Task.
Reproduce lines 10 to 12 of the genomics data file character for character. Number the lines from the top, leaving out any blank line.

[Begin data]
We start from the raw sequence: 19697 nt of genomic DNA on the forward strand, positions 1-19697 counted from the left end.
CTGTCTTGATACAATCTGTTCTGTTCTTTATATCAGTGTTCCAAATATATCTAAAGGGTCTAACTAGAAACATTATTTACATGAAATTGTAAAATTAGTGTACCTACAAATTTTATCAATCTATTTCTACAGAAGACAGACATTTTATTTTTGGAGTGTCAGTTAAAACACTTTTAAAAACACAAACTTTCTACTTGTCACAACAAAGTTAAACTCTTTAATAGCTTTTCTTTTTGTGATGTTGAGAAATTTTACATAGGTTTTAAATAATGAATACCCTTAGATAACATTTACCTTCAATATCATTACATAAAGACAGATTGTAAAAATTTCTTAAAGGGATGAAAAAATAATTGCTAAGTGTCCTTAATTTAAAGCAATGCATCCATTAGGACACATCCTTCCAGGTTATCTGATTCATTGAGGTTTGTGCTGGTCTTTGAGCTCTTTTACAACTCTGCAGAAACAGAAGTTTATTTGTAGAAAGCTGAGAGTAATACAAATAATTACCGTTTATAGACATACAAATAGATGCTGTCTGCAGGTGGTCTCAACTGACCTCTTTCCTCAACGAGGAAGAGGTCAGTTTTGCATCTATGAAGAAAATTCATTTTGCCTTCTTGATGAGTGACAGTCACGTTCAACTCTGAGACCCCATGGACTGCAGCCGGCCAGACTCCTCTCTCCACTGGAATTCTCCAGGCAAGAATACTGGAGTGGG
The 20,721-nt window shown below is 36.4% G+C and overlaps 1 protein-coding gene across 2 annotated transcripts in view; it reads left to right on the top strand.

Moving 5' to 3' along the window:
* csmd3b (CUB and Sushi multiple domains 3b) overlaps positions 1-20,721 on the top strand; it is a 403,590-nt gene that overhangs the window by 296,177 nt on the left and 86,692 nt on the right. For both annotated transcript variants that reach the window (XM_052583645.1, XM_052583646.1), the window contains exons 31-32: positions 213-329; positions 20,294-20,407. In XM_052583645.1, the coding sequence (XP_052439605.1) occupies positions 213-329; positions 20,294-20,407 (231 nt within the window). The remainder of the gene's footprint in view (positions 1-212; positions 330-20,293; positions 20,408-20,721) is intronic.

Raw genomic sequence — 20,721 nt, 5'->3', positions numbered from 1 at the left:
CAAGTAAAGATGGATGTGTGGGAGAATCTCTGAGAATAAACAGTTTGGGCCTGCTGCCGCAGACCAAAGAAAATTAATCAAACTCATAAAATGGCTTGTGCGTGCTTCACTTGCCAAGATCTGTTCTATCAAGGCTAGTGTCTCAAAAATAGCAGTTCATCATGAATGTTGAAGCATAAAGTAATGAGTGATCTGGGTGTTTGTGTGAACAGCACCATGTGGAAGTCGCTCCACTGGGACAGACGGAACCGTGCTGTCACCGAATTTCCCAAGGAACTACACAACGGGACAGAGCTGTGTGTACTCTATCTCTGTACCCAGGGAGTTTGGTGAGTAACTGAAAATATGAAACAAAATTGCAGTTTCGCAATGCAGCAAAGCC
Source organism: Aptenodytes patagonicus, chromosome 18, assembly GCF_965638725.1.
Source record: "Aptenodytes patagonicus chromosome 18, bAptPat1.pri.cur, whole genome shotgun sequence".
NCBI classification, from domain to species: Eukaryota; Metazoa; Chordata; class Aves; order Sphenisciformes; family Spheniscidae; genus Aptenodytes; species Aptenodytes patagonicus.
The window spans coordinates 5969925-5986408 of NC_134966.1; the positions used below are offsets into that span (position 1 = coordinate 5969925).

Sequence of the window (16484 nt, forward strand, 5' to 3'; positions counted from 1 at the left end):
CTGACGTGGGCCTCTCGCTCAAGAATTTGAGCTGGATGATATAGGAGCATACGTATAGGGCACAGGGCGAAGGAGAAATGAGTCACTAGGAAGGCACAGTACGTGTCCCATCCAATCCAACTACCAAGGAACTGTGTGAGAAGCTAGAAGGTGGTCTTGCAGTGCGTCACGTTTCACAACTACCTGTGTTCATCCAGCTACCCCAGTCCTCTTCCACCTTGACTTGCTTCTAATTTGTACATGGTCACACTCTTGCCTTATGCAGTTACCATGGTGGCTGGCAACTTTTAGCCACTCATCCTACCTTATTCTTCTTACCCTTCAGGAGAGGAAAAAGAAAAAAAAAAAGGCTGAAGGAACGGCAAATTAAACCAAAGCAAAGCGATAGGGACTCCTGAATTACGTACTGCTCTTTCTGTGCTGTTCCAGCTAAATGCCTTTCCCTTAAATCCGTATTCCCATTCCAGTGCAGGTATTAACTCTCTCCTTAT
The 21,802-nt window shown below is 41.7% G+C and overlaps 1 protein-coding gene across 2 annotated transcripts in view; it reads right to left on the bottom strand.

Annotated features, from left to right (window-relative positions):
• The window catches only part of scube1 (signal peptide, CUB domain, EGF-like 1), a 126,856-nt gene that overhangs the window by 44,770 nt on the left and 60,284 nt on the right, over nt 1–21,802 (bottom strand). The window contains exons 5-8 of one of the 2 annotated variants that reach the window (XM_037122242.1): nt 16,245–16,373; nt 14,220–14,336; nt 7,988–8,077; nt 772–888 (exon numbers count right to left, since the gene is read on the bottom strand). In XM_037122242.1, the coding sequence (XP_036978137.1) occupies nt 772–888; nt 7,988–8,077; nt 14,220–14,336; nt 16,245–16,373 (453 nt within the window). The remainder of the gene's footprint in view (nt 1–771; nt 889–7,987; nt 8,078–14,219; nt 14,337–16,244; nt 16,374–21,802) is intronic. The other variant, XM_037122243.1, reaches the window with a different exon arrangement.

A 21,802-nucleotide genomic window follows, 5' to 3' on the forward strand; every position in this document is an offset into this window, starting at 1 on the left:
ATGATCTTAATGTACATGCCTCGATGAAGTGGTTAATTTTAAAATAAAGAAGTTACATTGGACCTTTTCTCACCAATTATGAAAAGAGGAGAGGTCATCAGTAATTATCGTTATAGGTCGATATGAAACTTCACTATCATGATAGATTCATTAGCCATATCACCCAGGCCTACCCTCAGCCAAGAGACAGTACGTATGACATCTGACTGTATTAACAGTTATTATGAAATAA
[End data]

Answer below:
NCBI classification, from domain to species: Eukaryota; Metazoa; Chordata; class Aves; order Sphenisciformes; family Spheniscidae; genus Aptenodytes; species Aptenodytes patagonicus.
The window spans coordinates 5969925-5986408 of NC_134966.1; the positions used below are offsets into that span (position 1 = coordinate 5969925).

Sequence of the window (16484 nt, forward strand, 5' to 3'; positions counted from 1 at the left end):